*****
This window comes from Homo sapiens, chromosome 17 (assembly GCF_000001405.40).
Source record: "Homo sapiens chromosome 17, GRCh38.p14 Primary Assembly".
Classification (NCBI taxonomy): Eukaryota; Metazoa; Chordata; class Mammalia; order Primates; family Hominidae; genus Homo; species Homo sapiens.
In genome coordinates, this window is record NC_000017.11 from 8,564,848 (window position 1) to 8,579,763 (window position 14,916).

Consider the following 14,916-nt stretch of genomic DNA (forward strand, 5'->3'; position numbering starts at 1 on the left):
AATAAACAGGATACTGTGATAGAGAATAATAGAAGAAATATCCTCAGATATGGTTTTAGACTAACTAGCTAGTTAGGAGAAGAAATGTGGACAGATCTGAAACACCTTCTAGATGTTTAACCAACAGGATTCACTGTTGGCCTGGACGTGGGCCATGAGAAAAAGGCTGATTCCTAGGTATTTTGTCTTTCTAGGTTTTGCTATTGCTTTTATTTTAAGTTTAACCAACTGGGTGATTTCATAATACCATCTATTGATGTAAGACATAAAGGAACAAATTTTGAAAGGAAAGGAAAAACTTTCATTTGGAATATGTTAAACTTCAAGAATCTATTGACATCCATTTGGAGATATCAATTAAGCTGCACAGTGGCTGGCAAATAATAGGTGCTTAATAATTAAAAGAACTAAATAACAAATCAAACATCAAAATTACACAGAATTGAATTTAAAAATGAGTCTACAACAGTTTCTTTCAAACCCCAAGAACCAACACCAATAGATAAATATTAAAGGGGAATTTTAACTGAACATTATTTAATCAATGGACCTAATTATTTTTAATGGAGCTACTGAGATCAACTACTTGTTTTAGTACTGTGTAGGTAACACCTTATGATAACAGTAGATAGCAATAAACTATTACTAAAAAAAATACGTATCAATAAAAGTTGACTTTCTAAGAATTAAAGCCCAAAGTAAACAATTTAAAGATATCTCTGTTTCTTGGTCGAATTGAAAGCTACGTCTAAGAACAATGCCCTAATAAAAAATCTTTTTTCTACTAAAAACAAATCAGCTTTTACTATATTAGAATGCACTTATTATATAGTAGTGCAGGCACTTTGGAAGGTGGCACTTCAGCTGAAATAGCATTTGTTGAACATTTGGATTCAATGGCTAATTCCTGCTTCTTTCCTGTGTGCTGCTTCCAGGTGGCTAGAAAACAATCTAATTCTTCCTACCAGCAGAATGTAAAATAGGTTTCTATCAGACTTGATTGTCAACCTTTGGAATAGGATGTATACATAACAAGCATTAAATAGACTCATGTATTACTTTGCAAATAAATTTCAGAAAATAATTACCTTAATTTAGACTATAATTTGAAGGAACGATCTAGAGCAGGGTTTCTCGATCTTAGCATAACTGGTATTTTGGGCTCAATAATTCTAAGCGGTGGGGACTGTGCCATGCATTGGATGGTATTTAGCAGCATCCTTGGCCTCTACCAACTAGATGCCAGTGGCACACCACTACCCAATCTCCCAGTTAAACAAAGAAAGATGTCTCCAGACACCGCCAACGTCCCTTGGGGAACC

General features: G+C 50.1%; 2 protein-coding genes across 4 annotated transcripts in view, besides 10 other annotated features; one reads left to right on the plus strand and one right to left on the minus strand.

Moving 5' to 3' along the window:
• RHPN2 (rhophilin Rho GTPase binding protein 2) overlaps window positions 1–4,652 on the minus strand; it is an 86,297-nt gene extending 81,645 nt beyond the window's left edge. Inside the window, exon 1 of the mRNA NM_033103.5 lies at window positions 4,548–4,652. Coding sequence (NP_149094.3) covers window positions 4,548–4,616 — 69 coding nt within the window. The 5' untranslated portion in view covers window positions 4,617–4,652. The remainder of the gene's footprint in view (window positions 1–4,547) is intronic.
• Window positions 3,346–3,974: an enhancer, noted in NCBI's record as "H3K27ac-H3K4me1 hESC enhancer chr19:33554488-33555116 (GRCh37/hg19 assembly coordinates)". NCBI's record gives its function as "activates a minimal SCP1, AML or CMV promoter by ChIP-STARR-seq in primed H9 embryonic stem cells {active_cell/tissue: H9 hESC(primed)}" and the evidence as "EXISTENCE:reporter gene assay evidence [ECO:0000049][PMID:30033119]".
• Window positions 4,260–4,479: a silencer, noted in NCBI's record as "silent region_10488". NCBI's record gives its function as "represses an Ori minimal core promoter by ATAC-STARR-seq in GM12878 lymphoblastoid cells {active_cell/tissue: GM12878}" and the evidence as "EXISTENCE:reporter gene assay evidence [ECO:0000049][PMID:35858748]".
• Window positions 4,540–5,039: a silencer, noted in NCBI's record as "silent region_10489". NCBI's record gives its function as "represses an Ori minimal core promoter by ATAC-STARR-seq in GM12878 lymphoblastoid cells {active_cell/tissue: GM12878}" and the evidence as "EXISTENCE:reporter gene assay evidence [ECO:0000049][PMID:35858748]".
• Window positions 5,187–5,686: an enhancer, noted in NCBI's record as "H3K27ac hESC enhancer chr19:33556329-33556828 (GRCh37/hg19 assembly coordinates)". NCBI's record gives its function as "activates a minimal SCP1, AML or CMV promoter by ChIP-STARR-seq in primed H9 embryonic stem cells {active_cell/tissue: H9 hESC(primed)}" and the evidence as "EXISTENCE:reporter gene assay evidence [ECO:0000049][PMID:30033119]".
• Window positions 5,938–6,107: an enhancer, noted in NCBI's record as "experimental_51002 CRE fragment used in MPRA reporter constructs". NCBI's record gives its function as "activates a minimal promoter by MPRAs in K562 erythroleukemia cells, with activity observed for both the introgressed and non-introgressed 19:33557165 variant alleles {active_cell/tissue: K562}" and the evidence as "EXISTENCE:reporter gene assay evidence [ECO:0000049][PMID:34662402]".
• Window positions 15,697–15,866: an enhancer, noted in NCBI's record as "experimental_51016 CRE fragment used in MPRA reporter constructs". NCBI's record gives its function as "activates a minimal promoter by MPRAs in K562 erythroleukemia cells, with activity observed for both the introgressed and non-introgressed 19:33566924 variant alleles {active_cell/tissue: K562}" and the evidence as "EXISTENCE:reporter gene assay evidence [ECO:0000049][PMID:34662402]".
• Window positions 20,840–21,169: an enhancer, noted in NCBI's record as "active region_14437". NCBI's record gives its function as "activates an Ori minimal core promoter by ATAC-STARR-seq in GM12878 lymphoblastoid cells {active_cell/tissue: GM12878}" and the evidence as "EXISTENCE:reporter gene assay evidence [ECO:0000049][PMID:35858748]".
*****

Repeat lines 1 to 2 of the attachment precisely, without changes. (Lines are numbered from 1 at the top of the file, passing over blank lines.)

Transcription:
This window comes from Homo sapiens, chromosome 17 (assembly GCF_000001405.40).
Source record: "Homo sapiens chromosome 17, GRCh38.p14 Primary Assembly".